Clean slate laws are automatic record clearance initiatives.
New York is the latest state to pass a clean slate law. Offenders have always been able to apply to have their offense(s) sealed or expunged making them inaccessible. The New York Law https://assets.law360news.com/1767000/1767647/s7551a.pdf is an automatic sealing after a set number of years. Eligible misdemeanor convictions are to be sealed three years after a person has completed their sentence and certain felony convictions are to be sealed after eight years.
The law will not seal the records of people convicted of sex crimes, murder or other nondrug Class A felonies, and law enforcement, prosecutors, courts and the New York State Education Department will still have access to all criminal records under the Clean Slate Act.
The law will take effect one year from the date it was signed, replacing New York’s previous system that required people to petition the state to seal their conviction record. The bill was signed on November 16, 2023.
Michigan Clean Slate Law challenges update
Michigan is still working through the expungement of certain criminal records to meet the requirements of the Clen Slate Law enacted earlier this year. We are still seeing delays, and some counties may take longer than others when a possible criminal record is identified, and confirmation of it is necessary.
NOTE: It is important to understand that the automatic expungement of records mandated by the Clean Slate Law can lead to records previously reported not being available in more recent background screening.
Redaction of date of birth and driver’s license numbers in California continues to cause delays in background check results. Some counties have longer delays than others; it is worth mentioning Sacramento, San Diego, and Los Angeles are some of the countries with the most extended turnaround times. To ensure maximum possible accuracy, potential criminal records found for a consumer need to be appropriately matched to the individual the background screening is for, and this is done via the use of Personal Identifiable Information. Personal Identifiable Information includes date of birth, driver’s license number, passport number, social security number, address, etc. The date of birth is a primary identifier for identity confirmation, and not having access to it in public records leads to court clerk-assisted searches to confirm a match between the individual and the criminal finding, and when the individual has a common name, the number of identifiers needed to establish a match increases. Court clerk-assisted searches are riddled with roadblocks that extend the time it takes to complete a criminal record search, like a limited number of searches per requestor, limited time windows allowed for searches by requestor, limited staff at courthouses, etc. Similar situations are seen in other states like South Carolina, Virginia, and Michigan. We continue to work closely with our sources to obtain the necessary verification of records as soon as possible.
We recently put out an alert about two states, Kansas and Massachusetts. To review:
There was a “security incident” and the entire state outside of Johnson County (which uses a separate system). As of November 7, they have opened in-person appointment windows limited to 30 minutes. This is a slow process and as the “security incident” has all the hallmarks of a ransomware attack, they are unable to give a timeframe for when the system will be back operational.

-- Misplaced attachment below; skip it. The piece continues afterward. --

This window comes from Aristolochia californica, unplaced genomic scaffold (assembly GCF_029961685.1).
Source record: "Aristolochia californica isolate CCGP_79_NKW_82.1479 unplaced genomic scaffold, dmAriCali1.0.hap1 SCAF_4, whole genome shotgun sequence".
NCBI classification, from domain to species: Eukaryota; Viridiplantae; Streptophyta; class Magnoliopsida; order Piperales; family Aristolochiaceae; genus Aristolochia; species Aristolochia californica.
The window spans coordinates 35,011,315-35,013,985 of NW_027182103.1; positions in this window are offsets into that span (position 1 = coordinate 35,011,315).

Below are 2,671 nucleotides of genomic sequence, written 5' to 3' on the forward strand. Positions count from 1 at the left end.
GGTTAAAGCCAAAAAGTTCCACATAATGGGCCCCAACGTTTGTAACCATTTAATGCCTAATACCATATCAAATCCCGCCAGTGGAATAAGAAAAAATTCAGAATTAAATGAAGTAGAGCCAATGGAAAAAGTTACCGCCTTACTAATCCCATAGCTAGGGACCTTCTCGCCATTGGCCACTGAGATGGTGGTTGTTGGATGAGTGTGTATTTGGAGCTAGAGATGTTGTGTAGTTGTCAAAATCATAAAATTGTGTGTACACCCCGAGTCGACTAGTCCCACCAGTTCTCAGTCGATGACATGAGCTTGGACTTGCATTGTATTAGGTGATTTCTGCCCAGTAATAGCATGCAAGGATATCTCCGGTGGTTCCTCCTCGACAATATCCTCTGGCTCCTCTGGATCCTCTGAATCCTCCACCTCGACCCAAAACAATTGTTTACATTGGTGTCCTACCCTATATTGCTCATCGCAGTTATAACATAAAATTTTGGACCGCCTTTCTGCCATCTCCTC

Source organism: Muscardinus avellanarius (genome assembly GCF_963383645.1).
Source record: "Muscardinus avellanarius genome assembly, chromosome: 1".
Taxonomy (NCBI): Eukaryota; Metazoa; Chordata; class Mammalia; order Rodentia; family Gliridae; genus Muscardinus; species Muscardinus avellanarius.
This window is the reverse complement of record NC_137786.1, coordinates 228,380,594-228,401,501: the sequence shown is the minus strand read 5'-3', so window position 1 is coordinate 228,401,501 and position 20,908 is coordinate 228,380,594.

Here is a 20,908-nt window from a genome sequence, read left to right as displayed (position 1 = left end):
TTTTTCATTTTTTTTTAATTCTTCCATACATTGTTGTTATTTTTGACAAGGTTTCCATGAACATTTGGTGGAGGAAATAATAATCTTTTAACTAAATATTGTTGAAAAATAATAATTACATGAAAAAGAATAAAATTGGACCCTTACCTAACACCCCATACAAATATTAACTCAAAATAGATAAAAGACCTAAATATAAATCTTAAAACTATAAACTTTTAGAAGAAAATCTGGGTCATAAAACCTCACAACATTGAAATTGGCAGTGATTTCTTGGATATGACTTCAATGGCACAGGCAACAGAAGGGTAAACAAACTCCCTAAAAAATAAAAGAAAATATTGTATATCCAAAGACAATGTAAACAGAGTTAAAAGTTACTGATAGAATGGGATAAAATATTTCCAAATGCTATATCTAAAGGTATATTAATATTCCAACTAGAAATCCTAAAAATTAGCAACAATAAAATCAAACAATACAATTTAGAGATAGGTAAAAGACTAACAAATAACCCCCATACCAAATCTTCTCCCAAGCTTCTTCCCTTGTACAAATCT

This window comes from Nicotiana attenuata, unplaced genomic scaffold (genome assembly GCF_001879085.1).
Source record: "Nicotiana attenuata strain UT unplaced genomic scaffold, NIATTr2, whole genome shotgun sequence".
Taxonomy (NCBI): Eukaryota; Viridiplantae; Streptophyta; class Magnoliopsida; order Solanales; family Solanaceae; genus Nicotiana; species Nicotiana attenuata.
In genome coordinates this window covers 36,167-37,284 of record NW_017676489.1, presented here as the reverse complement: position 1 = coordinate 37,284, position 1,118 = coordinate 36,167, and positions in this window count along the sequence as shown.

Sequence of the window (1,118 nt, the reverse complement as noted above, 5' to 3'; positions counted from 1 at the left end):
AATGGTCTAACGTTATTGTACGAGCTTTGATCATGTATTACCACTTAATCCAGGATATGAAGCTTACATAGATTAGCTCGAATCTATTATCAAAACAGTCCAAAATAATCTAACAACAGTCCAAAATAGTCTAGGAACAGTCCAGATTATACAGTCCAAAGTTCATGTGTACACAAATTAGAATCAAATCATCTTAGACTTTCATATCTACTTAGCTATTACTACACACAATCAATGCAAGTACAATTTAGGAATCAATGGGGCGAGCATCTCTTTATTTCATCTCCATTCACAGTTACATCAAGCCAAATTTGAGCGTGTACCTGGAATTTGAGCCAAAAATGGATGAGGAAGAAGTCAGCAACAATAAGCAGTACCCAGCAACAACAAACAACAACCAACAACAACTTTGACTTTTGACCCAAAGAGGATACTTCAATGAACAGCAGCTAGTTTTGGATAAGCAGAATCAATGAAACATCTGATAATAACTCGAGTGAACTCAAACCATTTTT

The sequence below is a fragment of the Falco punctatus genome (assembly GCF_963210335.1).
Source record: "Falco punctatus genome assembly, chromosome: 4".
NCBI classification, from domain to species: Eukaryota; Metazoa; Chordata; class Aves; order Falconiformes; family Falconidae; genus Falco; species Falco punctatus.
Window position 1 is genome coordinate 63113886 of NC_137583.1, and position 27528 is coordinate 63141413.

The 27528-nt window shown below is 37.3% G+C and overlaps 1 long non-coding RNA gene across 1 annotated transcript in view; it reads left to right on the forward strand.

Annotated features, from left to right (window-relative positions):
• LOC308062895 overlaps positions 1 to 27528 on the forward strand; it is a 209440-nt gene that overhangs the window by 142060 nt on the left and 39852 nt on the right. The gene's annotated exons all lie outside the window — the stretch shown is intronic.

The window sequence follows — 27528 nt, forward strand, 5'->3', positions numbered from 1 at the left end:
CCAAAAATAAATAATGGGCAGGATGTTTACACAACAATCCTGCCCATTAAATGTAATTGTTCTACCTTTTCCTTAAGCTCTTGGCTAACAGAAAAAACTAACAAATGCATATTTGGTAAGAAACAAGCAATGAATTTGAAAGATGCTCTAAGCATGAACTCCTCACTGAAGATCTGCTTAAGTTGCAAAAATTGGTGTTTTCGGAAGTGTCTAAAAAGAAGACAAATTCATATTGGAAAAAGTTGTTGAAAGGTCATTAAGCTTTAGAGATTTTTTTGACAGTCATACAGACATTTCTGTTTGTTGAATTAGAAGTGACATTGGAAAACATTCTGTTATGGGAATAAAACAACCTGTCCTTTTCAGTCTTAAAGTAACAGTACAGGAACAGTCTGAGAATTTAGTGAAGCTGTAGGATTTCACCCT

MassachusettsOn November 2, the system database, supporting the Public Access system, was subjected to a cyber-attack. On November 9, it came back on, but they now have a backlog. This backlog will be worked through as soon as possible.
The EEOC has released its strategic enforcement plan for 2024-2028. The use of screening tools affecting individuals with arrest or conviction records or temporary workers are areas that will be emphasized.
the use of screening tools or requirements that disproportionately impact workers on a protected basis, including those facilitated by artificial intelligence or other automated systems, pre-employment tests, and background checks.
individuals with arrest or conviction records;
We would be negligent if we only related one side of compliance.
With Fair Chance, Ban the Box, Clean State, individualized assessment, discrimination and adverse action requirements, we can lose sight of why we screen workers and contractors—protect the public, fellow workers and avoid liability under the Negligent Hiring/Retention doctrine.
Just last year, a jury awarded one of the largest verdicts (of all types) in American history against a cable operator for the murder of an elderly woman who was killed by one of its service technicians in her home. This negligent hiring verdict was for more than $7 billion. https://www.hrmorning.com/news/negligent-hiring-jury-verdict/
Juries sympathize with the victim. At its most basic, the negligent hiring doctrine requires you to assess the nature of the job, and its degree of risk to third parties and then perform a reasonable background investigation to ensure the applicant is competent and fit for the job duties. And, we think that is exactly what you are trying to do with us as your partner. (Negligent retention is a related theory where it is alleged you should not have retained, rather than hired, a worker. You may want to periodically monitor your workers’ backgrounds)
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